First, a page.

The recent reissue of Sunn O)))‘s 2000 opus ØØVOID shone a light—as much as it’s possible to illuminate such a shadowy enclave—on the band’s primordial years. A funereal pilgrimage through droning realms, ØØVOID had all the chest-crushing weight and intestinal-churning tone any fan of avant-garde metallic thrills could ever wish for. And while the band could have easily ended the lesson there, and we’d have been perfectly sated, Sunn O)))‘s decision in 2007 to commission Nurse With Wound (NWW) to re-work the album was a particularly wise choice.
ØØVOID was originally tweaked and twisted by NWW to appear on a bonus disc accompanying the reissue of the album by Japanese label Daymare Recordings. The resulting work, titled The Iron Soul of Nothing, is not so much a remix but a reconstruction from the master tapes. Applying the same singular creative vision NWW’s own work is renowned for—its abstract and capricious purveyance of “sinister whimsy to the wretched”—NWW founder Steven Stapleton, along with cohort Colin Potter, completely transmogrified ØØVOID.
Choosing NWW to re-work the album in such a fashion was no happy accident. Sunn O)))‘s original brief was to aim for something akin to NWW’s famed slice of dark-ambient majesty Soliloquoy for Lilith. What they got back was something Sunn O)))‘s Stephen O’Malley noted was “way beyond our expectations… a vast sonic journey, some part drone… other part concrete weirdness… third part just downright out there…” And listening to a track like “Ash on the Trees” reveals a fantastic sense of eccentricity at play—the formerly obscured vocals of Pete Stahl are mixed with harsh industrial screeches, tape hiss galore, plenty of baleful effects and a crawling, indolent riff (one of the few recognizable elements from ØØVOID you’ll hear). Given Stapleton’s and David Tibet’s history, the track’s ecclesiastical, warped chanting lends a certain Current 93 tone in parts, but its corrosive reimagining also highlights NWW’s steadfast resolve to completely dismantle ØØVOID and rebuild it from the ground-up, smearing it with its own particular brand of sonic incantations.
In truth, the results can’t have been that much of a surprise for Sunn O))). Since NWW’s inception in 1978, originator and mainstay Steven Stapleton has been crafting acclaimed avant-garde, industrial, drone and ambient works prolifically—keeping track of the band’s discography must be a nightmare for avid fans. And Stapleton is no stranger to the reinterpretation game, releasing a plethora of remixes of his own works, and collaborating with a vast swath of notable indie and experimental artists on remix albums. It seems at times as if every second NWW release is a remix of another, and that’s no complaint. Stapleton is a master at rediscovering nuance and untapped arteries of possibility.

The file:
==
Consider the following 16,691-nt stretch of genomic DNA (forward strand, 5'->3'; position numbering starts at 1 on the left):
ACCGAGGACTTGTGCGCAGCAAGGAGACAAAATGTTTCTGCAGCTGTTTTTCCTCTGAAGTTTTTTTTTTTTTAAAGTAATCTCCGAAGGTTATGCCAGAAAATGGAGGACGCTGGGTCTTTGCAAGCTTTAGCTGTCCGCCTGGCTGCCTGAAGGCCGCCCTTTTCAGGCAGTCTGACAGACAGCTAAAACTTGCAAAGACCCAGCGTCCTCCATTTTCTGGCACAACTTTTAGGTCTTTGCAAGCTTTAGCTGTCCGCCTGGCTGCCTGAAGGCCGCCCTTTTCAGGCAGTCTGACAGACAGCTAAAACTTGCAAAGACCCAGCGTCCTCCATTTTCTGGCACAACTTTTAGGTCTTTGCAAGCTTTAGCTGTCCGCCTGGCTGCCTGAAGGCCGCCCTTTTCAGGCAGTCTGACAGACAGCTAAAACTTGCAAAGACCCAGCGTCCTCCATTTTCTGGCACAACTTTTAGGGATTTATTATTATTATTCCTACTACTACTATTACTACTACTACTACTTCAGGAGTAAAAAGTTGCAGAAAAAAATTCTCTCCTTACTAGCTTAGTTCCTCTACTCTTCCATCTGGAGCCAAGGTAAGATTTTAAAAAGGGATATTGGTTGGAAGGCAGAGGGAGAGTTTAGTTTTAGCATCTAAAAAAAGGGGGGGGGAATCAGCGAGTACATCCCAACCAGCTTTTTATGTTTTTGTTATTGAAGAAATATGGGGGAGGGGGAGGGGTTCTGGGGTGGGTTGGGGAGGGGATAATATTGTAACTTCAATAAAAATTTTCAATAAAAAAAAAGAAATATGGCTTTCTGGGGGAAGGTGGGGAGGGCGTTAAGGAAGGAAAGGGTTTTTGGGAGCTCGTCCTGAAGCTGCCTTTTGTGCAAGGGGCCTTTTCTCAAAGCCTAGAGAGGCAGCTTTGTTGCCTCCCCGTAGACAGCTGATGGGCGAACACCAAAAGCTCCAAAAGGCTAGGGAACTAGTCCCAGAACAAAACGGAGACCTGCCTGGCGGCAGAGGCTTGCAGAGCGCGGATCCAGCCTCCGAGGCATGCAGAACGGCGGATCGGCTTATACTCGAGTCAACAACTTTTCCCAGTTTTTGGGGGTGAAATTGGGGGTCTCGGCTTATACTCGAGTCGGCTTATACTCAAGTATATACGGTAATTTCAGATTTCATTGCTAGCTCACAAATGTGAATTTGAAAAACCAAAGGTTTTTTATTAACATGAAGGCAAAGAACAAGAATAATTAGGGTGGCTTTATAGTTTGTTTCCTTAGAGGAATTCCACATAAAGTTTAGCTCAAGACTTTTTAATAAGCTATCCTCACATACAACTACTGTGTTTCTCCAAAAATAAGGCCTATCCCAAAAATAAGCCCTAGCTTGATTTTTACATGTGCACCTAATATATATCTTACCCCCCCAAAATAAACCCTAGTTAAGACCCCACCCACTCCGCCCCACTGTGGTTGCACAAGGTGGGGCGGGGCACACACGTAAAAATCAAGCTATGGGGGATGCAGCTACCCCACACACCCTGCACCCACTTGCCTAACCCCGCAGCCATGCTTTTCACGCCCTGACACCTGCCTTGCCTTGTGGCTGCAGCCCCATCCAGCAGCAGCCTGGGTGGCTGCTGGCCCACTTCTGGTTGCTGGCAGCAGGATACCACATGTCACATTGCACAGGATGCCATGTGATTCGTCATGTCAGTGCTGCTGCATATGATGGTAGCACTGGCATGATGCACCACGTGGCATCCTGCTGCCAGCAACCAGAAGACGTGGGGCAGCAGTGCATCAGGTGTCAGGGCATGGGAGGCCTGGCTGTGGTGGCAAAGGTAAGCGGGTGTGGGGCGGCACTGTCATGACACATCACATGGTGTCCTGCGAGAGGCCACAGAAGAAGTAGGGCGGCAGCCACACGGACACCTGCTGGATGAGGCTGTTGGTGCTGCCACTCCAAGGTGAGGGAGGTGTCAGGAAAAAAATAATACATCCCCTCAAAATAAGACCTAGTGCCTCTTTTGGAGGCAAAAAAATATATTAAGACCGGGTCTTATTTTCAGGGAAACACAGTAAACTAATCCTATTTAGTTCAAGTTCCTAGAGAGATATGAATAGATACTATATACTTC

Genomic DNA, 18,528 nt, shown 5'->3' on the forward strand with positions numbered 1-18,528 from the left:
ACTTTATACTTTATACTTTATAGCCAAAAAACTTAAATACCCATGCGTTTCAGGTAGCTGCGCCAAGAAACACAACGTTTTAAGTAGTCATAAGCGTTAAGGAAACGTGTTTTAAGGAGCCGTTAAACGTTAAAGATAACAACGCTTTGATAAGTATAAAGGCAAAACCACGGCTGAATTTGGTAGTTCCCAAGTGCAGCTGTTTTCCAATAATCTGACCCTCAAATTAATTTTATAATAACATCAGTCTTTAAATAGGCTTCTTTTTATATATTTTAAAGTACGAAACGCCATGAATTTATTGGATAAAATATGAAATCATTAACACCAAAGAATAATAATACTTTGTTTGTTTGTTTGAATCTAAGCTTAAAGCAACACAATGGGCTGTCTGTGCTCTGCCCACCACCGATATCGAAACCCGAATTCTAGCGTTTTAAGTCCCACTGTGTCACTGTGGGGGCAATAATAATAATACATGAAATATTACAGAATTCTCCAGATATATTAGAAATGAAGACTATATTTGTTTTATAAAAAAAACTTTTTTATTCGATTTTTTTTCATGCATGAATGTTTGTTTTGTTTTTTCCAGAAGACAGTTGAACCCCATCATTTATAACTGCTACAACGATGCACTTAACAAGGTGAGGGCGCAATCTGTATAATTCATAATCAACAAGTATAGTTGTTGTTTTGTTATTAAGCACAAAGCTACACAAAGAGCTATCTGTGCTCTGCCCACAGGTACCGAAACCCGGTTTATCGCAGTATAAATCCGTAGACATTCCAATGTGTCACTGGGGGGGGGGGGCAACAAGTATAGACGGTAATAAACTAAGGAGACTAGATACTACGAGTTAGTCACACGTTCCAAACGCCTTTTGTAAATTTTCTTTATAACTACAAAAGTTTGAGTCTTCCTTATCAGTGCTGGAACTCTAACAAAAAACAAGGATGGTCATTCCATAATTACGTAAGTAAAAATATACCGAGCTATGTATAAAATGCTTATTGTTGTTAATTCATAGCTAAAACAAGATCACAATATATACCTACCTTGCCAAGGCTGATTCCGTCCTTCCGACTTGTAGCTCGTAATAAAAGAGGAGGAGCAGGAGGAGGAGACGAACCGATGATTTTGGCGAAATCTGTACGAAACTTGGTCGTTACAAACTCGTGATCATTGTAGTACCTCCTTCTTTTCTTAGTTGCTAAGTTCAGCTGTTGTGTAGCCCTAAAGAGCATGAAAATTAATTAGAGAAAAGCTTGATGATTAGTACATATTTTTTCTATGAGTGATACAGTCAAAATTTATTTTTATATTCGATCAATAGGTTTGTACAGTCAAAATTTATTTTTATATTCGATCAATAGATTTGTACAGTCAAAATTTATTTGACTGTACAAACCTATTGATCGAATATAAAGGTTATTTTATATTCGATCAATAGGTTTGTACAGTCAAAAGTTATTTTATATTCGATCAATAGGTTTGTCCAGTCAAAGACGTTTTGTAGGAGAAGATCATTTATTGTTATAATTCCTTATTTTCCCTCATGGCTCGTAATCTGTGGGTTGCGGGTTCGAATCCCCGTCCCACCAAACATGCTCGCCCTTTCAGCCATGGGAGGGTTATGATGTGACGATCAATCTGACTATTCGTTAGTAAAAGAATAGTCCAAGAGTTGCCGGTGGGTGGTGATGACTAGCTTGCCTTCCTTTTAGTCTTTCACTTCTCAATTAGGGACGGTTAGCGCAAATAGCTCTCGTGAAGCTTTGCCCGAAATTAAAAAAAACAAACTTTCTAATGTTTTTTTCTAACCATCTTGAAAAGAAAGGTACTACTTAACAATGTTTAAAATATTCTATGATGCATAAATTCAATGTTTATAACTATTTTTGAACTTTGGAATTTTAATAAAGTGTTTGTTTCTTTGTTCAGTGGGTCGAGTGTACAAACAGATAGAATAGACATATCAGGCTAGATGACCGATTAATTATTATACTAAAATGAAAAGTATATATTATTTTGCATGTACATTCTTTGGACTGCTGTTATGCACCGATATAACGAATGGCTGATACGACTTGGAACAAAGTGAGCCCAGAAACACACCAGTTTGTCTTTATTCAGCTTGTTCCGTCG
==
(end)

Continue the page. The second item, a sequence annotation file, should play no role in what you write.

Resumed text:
Erecting new structures atop the über-downtempo foundations Sunn O))) laid down, NWW’s “alchemical dialysis” of ØØVOID lessens the suffocating heaviness (somewhat), but The Iron Soul of Nothing is equally as haunting as its source material. “Dysnystaxis” is all swirling, foreshadowing atmospherics. A slow building creep of layered orchestrations bedaubed with (very) darkened ambience—think Lustmord or Lull—it reverberates with subtle, ominous tones. And while its minatory splendor is highly effective, NWW’s two-part epic reconstruction of “Ra at Dawn” evokes a spine-chilling character that’ll positively ruin the lives of any fans with anxiety issues. Stripped back to its minimalist core, NWW slowly layer on susurrus effects. Whispering static and waves of glacial synth amplify the eeriness, and passages of crystalline serenity make the whole thing extremely unnerving. But the very best feature of the tracks is that NWW’s intensification of the mood never leads to a definable climax. All you’re left with is a very uneasy payoff—it’s all magnificently disturbing.
Call it what you want, a re-working, a remix or a reconstruction (I’m leaning towards a reimagining at this point), The Iron Soul of Nothing is nothing short of superb. Although the album only sounds tangentially like its original source material, the common artistic bond between Sunn O))) and NWW—that desire to mine the most disconcerting seams—is confirmed with this leviathan. NWW’s unabashed nonconformity has been put to fine use throughout its existence, but this has to be one of the greatest examples of its aberrant minimalism. Sunn O))) and NWW are a match made in Valhalla.